Modelling Business - E-Commerce - Lecture Slides, Slides for Fundamental of E-Commerce

Fundamental of E-Commerce

Description: E-Commerce is a growing and dynamic field. It is of special concern for the IT students. Following are the fundamental aspects of these Lecture Slides : Modelling Business, Business Technologies, Normative Models, High Detail, Flexibility, Development, Reduces Complexity, Data Flow Diagrams, Broad Descriptions, Programming
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Microsoft PowerPoint - Modelling Business [Compatibility Mode]

E-Business Technologies

Class 7: Modelling Business

Processes and Intro to E-commerce


• Glossary of terms – extra time to complete

• Only one more formal lecture after this point –

we'll fit in what we can, and make

determinations on test material by the end

• Today's stuff quite relevant to final project...


• Why create business models?

• Descriptive vs. normative models - descriptive

tells the narrative at high detail - normative

reduces complexity and flexibility, but leads its

well towards development as a result

Data Flow Diagrams

• Shows relations among processes at high conceptual level

• Good for broad descriptions of overall process – less effective for programming since processes themselves are “black-boxed” - many assumptions made

Unified Modeling Language (UML)

• Organization of process data by class, activity, use case, sequence and deployment

• Approaches level of detail to allow for coding – almost writing psuedocode at this point

UML 2.0 Activity Diagrams

• Action nodes: operates on data it receives,

provides data to others (input(s), process,

output model)

• Control nodes: coordination points - terminal

nodes, forks and joins, decision nodes

• Object nodes: placeholders for data

UML 2.0 Activity Diagrams

• Left to right - passage of time (sequence)

• Up/down - different acting agents (“swimlanes”)

• Decisions, forks, joins, terminal nodes - data

structure and flow integrated

• Similar to flowcharts, but a bit more sophisticated



Issues to consider

• “black hole” and “miracle” actions

• Decision nodes should have complete range of options

• Forks and joins must connect

• Entry/exit must be possible without getting lost or looped

• Swimlanes/swimareas must make sense – too many implies needing multiple linked diagrams

XML basics

• What is XML? Relation to HTML?

• Extensible, semantic and well-formed


• W3C standard

• Style and document type through linked

documents vs. embedded in tags

Definition, Presentation, Content

• Definition of elements - DTD or XSD

• Presentation of elements - XSL

• Content - XML - links to DTD for semantic

information, XSL for display information

• Validation - check on syntactical and logical

accuracy (doesn’t make it makes sense - just

that it’s logically consistent)


• Both definitional documents - make XML tags

make sense

• DTD is in SGML (precursor to XML), does not

handle range of data types well, not very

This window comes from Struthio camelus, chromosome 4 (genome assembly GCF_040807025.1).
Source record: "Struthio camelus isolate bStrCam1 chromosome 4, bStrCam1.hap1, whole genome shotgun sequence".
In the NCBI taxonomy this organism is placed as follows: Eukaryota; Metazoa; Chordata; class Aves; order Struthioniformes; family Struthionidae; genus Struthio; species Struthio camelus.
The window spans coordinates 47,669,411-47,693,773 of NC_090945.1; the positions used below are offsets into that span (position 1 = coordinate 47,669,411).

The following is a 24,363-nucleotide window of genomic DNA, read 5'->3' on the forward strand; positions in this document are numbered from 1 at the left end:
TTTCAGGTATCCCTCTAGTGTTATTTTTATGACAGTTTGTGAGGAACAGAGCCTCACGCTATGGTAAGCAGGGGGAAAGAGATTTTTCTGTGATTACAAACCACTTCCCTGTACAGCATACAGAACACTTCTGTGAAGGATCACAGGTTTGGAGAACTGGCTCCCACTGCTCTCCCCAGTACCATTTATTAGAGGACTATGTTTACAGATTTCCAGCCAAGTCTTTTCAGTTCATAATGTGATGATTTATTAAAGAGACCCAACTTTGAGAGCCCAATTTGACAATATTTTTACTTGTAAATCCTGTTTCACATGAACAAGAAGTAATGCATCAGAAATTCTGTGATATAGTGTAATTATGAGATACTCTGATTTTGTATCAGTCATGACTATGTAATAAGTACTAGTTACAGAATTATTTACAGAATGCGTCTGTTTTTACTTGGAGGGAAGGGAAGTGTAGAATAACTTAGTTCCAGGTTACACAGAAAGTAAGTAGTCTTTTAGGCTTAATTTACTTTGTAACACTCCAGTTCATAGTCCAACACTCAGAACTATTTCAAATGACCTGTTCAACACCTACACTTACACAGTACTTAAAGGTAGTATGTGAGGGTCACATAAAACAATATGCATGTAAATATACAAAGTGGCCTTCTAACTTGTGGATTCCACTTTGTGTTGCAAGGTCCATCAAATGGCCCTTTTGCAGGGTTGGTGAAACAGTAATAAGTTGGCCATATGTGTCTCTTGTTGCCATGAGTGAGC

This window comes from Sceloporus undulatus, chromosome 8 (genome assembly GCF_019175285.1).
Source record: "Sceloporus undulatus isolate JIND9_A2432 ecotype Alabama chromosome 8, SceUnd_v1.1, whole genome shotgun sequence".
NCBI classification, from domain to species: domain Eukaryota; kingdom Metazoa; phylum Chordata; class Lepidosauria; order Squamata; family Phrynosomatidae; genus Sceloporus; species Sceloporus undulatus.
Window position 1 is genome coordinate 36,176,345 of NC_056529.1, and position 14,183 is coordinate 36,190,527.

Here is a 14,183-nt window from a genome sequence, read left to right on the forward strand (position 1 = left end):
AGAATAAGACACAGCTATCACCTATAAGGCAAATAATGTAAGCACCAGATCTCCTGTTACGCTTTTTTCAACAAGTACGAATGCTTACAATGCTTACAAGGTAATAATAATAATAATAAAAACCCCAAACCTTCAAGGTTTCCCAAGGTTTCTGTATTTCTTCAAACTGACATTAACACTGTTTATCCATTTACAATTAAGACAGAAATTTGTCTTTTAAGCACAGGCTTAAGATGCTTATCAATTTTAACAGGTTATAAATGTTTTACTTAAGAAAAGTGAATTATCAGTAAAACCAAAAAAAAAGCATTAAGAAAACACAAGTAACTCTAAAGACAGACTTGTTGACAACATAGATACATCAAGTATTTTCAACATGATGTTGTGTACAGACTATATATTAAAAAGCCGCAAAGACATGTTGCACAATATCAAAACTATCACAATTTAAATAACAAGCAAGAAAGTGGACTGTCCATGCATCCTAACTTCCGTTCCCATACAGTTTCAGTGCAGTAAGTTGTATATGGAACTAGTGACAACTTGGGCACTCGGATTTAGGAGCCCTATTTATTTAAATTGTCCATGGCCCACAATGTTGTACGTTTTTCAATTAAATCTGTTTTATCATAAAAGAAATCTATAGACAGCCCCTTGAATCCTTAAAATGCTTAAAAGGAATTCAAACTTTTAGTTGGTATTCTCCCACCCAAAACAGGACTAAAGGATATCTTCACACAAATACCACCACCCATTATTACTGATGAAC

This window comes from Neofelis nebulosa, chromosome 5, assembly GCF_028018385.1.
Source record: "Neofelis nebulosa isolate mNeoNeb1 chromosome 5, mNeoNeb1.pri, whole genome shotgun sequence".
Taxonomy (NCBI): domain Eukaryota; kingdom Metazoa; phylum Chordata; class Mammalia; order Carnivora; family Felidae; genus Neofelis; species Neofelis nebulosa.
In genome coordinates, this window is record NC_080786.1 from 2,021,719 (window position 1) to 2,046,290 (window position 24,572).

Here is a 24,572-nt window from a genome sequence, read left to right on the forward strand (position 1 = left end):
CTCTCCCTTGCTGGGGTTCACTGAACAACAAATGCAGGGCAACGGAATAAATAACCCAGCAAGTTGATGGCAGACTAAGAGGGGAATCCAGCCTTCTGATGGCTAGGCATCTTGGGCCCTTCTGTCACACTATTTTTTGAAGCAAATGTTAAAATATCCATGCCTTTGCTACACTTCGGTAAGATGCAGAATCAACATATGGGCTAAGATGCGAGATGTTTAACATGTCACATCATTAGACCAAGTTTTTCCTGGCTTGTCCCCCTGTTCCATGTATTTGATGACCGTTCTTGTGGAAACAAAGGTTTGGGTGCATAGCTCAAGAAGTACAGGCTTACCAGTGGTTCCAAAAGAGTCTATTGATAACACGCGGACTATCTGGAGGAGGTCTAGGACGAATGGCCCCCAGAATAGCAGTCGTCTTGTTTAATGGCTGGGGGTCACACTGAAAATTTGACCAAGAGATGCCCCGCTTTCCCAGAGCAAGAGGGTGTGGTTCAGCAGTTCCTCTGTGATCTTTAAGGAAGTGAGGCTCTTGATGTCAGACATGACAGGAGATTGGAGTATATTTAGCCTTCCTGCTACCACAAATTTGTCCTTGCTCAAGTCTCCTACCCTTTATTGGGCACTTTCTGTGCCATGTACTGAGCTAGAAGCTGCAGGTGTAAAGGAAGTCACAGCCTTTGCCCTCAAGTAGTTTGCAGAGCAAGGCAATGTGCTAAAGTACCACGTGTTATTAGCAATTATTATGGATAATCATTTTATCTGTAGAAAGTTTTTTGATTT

• XML schemas (XSD) - answers all DTD

questions - XML based, extensible namespace,

range of data types

XSD components

• Data types (string, integers, floats, etc.)

• Complex and simple element definitions,

element attributes and constraints

• Relations and inheritance - e.g., borrowing

from and extending current XSDs (e.g., Dublin


XSL - Defining Presentation

• XML - extensible to range of devices (e.g.,

browsers, WAP, voice, etc.)

• XSL - defines presentation of XML data

• Linked file of patterns for display - multiple

XSLs for multiple display options, one XSL for

multiple documents

• Similar to link between HTML and CSS

XSLT - Interoperability

• What happens if I define your grade as

<grade></grade> and UTM wants


• XSLT - transformation of XML “dialects” - also

transformation into HTML, etc.


• EDI limitations - complex proprietary formats,

difficult to maintain

• XML - easier to understand and implement,

more flexible

• XSLT - can convert XML to required EDI

formats (and back again)

Example: NETFILE

• Tax information is an obvious fit for XML and

is used (e.g, CRA documentation, T4 filings by


• But: .tax files are parsed data sets -

incomprehensible to human reader

• Why?

Example: ebXML

• Emerging XML standard for basic e-business transactions

• Core components, business processes and specifications, trading partner information and registration, messaging

• Nested XML standards to facilitate interoperability, notify partners of constraints, format data interchange correctly

E-commerce applications

• B2C, B2B, C2C – all with different information

systems requirements

• Difference between commercial and simple

information system transactions (e.g.,

B2G/C2G – is filing taxes or regulatory

information “commerce”?)

Consumer Benefits/Limitations

• 24/7

• Potentially lower


• Worldwide reach

• Immediate delivery of

digital products

• Info. diversity and


• Customer service

• Non-immediate

physical product


• Customs/taxation

• Security/privacy


• Limited tangible

experience with


Business Benefits/Limitations

• Potential for larger


• Niche market


• Better integration of

transaction and

customer relation


• Potential for more

feedback on service

• Increased


• Comparison shopping

drives margins down

• Information overload

– both internal and

customer service

Strategic issues

• Barriers to market entry

• New players entering market

• Influence on competitive environment

• Influence on relations among involved parties

• Collaboration/alliances

• Emergence of new market niches

• Normalization – what is long-term effect?

Next week(s)

• Nov. 12 – Maor Daniel of Yahoo! - plus

consulting project proposals

• Nov. 19 – More e-commerce application


• Nov. 26 – Final project presentations

• Dec. 3 – Final test

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